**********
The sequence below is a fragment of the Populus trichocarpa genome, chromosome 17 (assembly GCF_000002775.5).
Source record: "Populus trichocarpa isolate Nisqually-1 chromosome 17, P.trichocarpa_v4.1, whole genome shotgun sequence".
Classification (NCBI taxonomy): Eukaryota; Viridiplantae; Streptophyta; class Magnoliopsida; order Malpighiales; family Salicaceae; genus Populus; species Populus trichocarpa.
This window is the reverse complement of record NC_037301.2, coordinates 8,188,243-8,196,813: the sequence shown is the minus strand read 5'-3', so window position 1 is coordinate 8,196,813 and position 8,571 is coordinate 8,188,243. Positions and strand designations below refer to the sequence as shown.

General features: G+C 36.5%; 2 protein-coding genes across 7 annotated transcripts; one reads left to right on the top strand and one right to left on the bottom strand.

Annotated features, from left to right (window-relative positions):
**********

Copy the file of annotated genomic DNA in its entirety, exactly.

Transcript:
The sequence below is a fragment of the Populus trichocarpa genome, chromosome 17 (assembly GCF_000002775.5).
Source record: "Populus trichocarpa isolate Nisqually-1 chromosome 17, P.trichocarpa_v4.1, whole genome shotgun sequence".
Classification (NCBI taxonomy): Eukaryota; Viridiplantae; Streptophyta; class Magnoliopsida; order Malpighiales; family Salicaceae; genus Populus; species Populus trichocarpa.
This window is the reverse complement of record NC_037301.2, coordinates 8,188,243-8,196,813: the sequence shown is the minus strand read 5'-3', so window position 1 is coordinate 8,196,813 and position 8,571 is coordinate 8,188,243. Positions and strand designations below refer to the sequence as shown.

General features: G+C 36.5%; 2 protein-coding genes across 7 annotated transcripts; one reads left to right on the top strand and one right to left on the bottom strand.

Annotated features, from left to right (window-relative positions):